Looking Back: Franklin County’s history July 21st
Take a look back at Franklin County’s history through news and photos that appeared in local newspapers 25, 50, and 100 years ago on July 21st
25 Years Ago
July 21, 1921 – Wednesday
“Court says boy may attend Sunday baseball
The right of a 4-year-old boy to attend Sunday baseball games despite his mother’s objection has been upheld by Judge Backs.
The judge has refused an application of Mrs. Grace Lines for an order prohibiting her husband, John A. Lines, from taking their son for Sunday walks because she said she had discovered Lines took the boy to ball games.
Mrs. Lines, who is suing for separate maintenance, has custody of the boy under a court’s order but the father is permitted to have him Sunday afternoons.
50 Years Ago
Julyy 21, 1971 – Tuesday
“Greencastle Pupils Have O-Site Environmental Studies”
Tayamentasachta is the name of a spring located on a sixty acre site purchased by the district in 1966 which has been developed as an environmental studies center. The innovative source for the program, under the coordination of Fred C. Kaley, was the ever-increasing concern of the public toward their environment. It is the hope of the school board that through this program, students will be taught the value of nature and the harmful effects of its misuse by pollution, littering, and wastefulness.
Agricultural development of the Winger farm now owned by the school district, was in its height under the ownership of Jacob P. Stover and his heirs. Mr. Stover purchased the site of his home from James Mc Lanahan near Greencastle in the early 1800’s and called his farm Spring Lawn. The barn burned in July 1875 but was rebuilt, thus leaving the farm later purchased by Col. B. F. Winger very similar to that originally owned by Stover and his heirs.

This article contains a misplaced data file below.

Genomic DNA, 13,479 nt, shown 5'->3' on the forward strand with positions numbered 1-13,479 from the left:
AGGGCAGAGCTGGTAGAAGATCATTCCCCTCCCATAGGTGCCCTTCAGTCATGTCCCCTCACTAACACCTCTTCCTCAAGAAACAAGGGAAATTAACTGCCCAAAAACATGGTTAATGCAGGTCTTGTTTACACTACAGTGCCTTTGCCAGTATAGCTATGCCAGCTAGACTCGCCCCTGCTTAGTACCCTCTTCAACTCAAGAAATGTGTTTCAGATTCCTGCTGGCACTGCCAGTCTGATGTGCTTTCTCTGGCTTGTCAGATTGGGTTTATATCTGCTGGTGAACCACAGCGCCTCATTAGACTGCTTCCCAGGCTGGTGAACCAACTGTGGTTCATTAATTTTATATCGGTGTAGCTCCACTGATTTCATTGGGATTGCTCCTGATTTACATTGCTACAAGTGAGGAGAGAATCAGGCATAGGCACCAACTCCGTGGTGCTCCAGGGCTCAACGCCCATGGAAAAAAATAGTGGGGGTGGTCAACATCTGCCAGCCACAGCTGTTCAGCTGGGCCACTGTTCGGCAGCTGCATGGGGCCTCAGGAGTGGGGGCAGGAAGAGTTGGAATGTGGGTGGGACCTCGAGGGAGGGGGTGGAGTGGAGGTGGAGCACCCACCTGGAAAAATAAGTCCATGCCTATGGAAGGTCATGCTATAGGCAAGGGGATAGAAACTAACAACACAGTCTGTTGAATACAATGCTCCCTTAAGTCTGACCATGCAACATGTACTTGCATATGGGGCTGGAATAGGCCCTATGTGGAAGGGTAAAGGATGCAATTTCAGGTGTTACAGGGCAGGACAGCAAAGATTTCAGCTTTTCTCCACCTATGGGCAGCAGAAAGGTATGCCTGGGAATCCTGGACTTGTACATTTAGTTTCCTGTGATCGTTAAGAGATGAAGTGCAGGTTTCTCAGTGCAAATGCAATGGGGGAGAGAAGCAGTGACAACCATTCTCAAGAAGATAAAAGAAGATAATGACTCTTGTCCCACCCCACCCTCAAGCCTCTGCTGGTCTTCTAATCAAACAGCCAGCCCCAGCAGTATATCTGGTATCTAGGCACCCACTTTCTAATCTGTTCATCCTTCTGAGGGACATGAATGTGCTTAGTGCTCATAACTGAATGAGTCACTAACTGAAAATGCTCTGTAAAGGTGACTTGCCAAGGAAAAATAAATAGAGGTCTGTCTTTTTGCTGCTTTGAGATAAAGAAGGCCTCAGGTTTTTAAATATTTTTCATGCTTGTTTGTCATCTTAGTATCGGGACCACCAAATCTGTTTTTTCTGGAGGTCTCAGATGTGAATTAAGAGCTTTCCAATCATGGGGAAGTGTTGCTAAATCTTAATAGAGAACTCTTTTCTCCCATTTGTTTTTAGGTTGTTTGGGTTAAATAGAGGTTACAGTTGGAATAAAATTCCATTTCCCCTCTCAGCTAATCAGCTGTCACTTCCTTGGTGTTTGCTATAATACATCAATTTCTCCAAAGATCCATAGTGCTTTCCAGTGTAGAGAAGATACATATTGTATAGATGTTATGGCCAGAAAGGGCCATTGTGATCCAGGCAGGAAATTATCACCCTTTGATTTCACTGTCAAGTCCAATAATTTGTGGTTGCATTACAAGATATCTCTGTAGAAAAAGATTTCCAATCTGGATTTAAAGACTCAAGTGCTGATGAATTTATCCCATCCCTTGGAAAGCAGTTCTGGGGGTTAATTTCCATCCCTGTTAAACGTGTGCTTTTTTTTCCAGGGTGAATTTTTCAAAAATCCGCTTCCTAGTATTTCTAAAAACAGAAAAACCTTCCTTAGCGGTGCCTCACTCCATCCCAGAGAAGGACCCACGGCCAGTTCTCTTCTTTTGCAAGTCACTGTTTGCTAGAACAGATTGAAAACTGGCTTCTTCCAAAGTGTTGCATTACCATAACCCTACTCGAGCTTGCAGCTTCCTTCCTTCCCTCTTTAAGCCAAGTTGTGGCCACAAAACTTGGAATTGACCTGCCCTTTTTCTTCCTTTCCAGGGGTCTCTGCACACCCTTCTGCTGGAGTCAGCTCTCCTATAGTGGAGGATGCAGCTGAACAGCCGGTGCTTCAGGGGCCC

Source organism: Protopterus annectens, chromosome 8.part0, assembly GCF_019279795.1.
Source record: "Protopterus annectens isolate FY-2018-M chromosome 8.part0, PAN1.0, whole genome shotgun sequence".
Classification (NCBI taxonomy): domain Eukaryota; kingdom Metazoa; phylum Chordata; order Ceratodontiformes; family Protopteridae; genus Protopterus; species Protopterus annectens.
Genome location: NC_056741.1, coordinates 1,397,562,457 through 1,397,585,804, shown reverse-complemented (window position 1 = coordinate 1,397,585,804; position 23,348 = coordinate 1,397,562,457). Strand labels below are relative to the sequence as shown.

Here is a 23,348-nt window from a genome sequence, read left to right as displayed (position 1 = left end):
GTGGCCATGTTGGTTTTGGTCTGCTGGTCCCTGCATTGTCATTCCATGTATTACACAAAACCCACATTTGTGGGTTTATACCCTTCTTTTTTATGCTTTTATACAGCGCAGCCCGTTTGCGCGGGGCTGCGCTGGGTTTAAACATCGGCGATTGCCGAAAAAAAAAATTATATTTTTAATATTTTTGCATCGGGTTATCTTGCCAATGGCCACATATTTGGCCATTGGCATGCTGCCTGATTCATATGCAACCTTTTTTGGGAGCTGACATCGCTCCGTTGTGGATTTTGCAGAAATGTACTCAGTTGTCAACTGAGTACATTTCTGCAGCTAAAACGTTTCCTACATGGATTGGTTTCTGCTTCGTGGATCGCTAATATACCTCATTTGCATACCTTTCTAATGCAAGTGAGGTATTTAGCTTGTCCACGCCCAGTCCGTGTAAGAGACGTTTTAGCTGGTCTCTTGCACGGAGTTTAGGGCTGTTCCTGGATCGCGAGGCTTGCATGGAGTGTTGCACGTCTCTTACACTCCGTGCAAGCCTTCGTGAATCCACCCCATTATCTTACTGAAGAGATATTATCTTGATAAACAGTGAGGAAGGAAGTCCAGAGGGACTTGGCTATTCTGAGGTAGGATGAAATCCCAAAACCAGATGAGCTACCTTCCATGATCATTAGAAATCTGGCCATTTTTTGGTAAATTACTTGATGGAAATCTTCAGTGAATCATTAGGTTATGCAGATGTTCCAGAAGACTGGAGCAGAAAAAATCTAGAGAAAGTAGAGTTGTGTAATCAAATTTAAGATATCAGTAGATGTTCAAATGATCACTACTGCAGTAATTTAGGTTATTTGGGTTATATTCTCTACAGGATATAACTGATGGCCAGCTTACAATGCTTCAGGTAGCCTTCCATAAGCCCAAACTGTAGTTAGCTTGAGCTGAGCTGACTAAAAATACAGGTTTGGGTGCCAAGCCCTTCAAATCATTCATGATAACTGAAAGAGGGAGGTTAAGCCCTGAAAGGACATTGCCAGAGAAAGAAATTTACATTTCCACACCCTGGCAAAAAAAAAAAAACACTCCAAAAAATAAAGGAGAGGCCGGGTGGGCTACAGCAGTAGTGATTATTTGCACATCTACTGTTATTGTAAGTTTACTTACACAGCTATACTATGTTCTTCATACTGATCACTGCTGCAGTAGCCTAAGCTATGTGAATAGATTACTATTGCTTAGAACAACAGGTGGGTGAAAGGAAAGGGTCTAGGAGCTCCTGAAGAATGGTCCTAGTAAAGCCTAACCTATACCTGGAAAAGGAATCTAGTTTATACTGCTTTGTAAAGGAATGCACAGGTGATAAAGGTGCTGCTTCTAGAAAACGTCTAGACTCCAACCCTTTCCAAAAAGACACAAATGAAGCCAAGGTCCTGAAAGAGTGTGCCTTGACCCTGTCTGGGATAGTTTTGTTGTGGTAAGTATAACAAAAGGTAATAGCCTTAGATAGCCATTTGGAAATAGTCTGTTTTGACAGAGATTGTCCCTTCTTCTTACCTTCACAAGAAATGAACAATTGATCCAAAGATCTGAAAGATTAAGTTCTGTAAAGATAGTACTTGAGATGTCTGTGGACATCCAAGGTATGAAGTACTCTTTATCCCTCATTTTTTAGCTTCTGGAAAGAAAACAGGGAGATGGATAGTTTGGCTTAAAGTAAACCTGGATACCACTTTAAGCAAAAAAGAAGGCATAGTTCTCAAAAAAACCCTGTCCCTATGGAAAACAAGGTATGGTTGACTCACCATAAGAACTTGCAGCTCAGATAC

A map dated 1853 shows that the Spring known today as Taymentasachta was known as Poplar Spring when owned by the Stover family. Historical records show that the name Tayamentasachta or “living waters” was that of a chief of a tribe of Indians, who frequently held their councils on the land surrounding the spring. It is supposed that the name was changed by the Winger family.
Under the direction of J. Mitchell Stover, the youngest son of Jacob P., a fruit tree nursery was planted in the field northeast of the present farm buildings. The nursery was the first of its kind in the township. Also under his direction, a porch on the south and east sides of the farm house was erected.
A picture taken while the farm was still occupied by the Wingers showed a large stone spring house at the northern end of the spring. Succeeding tenant farmers cared little about the spring except as a source of water and so, time and the seasons brought the gradual crumbling of the spring house and the displacement of the limestones which served as walls along the pond.
The school district began purchasing tracts of the Winger farm in 1958 when approximately forty acres were acquired for the building of the present high school. In 1959, land originally owned by the Wingers was bought from Cletus L. Zimmerman to provide a site for the junior high school building. In 1966 the remainder of the farm land west of Route 81 including the farm buildings and the spring was purchased for future school expansion. Thus, over a period of eight years approximately 110 acres of the farm originally owned by the Stover family became the property of the school district.